Demonizing the Queen of Sheba: Boundaries of Gender and Culture in Postbiblical Judaism and Medieval Islam

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University of Chicago Press, Dec 8, 1993 - Religion - 281 pages
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Over the centuries, Jewish and Muslim writers transformed the biblical Queen of Sheba from a clever, politically astute sovereign to a demonic force threatening the boundaries of gender. In this book, Jacob Lassner shows how successive retellings of the biblical story reveal anxieties about gender and illuminate the processes of cultural transmission.

The Bible presents the Queen of Sheba's encounter with King Solomon as a diplomatic mission: the queen comes "to test him with hard questions," all of which he answers to her satisfaction; she then praises him and, after an exchange of gifts, returns to her own land. By the Middle Ages, Lassner demonstrates, the focus of the queen's visit had shifted from international to sexual politics. The queen was now portrayed as acting in open defiance of nature's equilibrium and God's design. In these retellings, the authors humbled the queen and thereby restored the world to its proper condition.

Lassner also examines the Islamization of Jewish themes, using the dramatic accounts of Solomon and his female antagonist as a test case of how Jewish lore penetrated the literary imagination of Muslims. Demonizing the Queen of Sheba thus addresses not only specialists in Jewish and Islamic studies, but also those concerned with issues of cultural transmission and the role of gender in history.
 

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Contents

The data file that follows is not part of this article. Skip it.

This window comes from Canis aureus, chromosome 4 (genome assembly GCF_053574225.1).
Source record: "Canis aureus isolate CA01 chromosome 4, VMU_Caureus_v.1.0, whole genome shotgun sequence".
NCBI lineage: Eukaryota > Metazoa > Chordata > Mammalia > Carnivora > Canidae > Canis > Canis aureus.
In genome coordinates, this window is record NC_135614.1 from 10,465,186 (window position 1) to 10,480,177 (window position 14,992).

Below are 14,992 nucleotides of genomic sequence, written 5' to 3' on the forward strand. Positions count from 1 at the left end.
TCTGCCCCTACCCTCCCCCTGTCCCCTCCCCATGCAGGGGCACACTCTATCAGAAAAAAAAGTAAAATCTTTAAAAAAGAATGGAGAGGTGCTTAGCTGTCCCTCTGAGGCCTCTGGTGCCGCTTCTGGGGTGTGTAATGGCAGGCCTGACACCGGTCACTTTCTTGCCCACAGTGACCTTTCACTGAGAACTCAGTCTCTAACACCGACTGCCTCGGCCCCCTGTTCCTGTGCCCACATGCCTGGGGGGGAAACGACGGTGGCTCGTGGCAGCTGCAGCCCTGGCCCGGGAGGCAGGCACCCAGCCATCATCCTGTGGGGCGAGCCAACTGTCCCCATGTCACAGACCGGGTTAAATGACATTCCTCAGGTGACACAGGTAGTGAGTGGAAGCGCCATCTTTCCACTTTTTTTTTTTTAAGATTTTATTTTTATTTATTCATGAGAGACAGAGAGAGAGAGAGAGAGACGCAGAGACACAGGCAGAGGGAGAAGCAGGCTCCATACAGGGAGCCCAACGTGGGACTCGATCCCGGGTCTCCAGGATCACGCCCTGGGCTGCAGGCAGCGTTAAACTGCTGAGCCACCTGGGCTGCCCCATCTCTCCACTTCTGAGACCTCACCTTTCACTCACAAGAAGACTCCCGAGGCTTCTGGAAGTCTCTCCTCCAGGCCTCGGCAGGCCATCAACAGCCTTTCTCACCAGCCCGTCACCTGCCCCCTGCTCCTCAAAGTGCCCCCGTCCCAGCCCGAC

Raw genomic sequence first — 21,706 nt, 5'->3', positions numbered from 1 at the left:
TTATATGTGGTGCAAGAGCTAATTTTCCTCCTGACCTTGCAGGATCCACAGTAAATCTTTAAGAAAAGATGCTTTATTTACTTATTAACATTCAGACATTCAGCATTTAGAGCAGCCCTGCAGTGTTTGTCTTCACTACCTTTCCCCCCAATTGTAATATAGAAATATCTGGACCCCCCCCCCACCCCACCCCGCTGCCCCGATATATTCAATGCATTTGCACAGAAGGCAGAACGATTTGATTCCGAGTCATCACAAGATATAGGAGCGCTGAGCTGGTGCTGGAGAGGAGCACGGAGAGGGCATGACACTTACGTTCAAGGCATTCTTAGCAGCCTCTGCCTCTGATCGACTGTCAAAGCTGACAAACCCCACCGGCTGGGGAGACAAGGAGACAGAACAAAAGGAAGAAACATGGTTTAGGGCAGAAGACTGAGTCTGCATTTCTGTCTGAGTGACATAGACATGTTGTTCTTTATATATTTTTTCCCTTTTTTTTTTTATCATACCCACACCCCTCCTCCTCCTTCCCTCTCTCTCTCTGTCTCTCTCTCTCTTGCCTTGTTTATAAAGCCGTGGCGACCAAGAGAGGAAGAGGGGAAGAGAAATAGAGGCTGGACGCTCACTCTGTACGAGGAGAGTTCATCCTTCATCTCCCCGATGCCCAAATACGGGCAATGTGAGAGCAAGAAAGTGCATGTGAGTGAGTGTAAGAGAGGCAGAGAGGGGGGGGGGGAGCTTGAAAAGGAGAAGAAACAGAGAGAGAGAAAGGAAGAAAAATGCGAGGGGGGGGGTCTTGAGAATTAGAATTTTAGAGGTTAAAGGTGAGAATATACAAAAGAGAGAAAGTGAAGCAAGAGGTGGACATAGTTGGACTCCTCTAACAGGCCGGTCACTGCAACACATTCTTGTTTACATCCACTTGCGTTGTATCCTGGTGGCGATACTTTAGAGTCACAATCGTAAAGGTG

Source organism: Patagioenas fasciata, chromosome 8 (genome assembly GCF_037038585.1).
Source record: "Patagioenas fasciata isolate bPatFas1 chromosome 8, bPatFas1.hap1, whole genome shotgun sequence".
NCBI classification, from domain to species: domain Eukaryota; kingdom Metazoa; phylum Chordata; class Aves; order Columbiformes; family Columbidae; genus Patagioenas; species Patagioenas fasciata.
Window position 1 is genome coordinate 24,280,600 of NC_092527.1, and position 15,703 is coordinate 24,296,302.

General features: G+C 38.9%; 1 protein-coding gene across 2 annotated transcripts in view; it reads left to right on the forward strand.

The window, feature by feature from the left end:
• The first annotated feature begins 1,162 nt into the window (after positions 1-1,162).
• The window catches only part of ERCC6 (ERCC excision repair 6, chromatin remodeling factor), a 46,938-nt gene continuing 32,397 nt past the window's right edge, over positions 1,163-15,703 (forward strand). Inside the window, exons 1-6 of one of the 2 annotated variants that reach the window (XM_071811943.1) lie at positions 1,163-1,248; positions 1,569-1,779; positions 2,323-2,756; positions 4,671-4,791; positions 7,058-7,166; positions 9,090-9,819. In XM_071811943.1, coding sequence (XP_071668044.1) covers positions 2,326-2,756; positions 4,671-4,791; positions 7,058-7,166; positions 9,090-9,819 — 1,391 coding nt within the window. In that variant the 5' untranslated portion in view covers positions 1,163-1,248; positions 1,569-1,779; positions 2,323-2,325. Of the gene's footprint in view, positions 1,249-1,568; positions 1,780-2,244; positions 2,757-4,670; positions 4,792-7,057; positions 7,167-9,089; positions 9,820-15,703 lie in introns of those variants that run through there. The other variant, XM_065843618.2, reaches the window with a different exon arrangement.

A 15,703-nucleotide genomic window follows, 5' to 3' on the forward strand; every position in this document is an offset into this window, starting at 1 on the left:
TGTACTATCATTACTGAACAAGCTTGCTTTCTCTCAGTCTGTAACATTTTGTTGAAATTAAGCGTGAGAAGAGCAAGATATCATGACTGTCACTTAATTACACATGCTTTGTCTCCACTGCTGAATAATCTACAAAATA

Biblical and Postbiblical Accounts
9
B The Midrash Mishle
11
C The Midrash haHefez
13
D The Targum Sheni to the Book of Esther
14
F The Origins of the DangerousDemonic Queen
24
The Quranic Story of Solomon and the Queen of Sheba
36
B Muslim Scripture and Jewish Sources
38
C The Nature of the Quranic Version
42
G The Mightiest Name of God
109
H Traces of Jewish Themes
112
I Muslim Uses of the Jewish Past
115
The Transfer and Absorption of Cultural Artifacts
120
A Islamizing Jewish Memorabilia
122
Some Methodological Considerations
124
C Cases in Point
132
D Islamized Artifacts EnteringReentering Jewish Tradition
135

Later Muslim Versions
47
A Thalabis Account
48
B The Missing Hoopoe
49
C Bilqis
50
D A Noble Letter
52
E The Mission to Solomon
55
F The Queens Visit
57
G The Fate of Bilqis
61
A Reading of Thalabis Solomon and the Queen of Sheba
64
B The Prophets Mandate
67
C The Danger of Crossing Gender Boundaries
73
D The Queens Challenge to Man and Divine Order
79
E Submission to Male Authority
85
Universal versus Particular
86
Islamizing Universal and Specifically Jewish Themes
88
A The Significance of the Queens Throne
91
B Muslim Markings
93
D Jewish Themes and Settings
102
E The One Who Had Knowledge of the Book
104
F Asaph Son of Berechiah
106
A Late Yemenite Version
137
F Solomons Campaign against the Island King
141
G Solomon and the Queen of Sheba According to Saadiah Ben Joseph
146
H Recent Jewish Folklore
153
Postscript
157
Texts in Translation
161
C The Riddles of the Midrash haHefez
163
D The Targum Sheni to the Book of Esther
165
E Pseudo Ben Sira on the Queens Visit
167
F The Yemenite Tale of Saadiah Ben Joseph
168
G Recent Jewish Folklore and Folkloric Texts
175
H Various Quranic Texts
185
I Thalabis Version of Sulayman and Bilqis the Queen
187
J Passages from alKisai
202
Abbreviations
215
Notes
217
Bibliography
255
Index of Biblical Verses
271
General Index
275
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About the author (1993)

Jacob Lassner is the Phillip M. and Ethel Klutznick Professor Emeritus of Jewish Civilization and professor of history and religion at Northwestern University. His numerous works include The Middle East Remembered, Jews and Muslims in the Arab World, and Islam in the Middle Ages.

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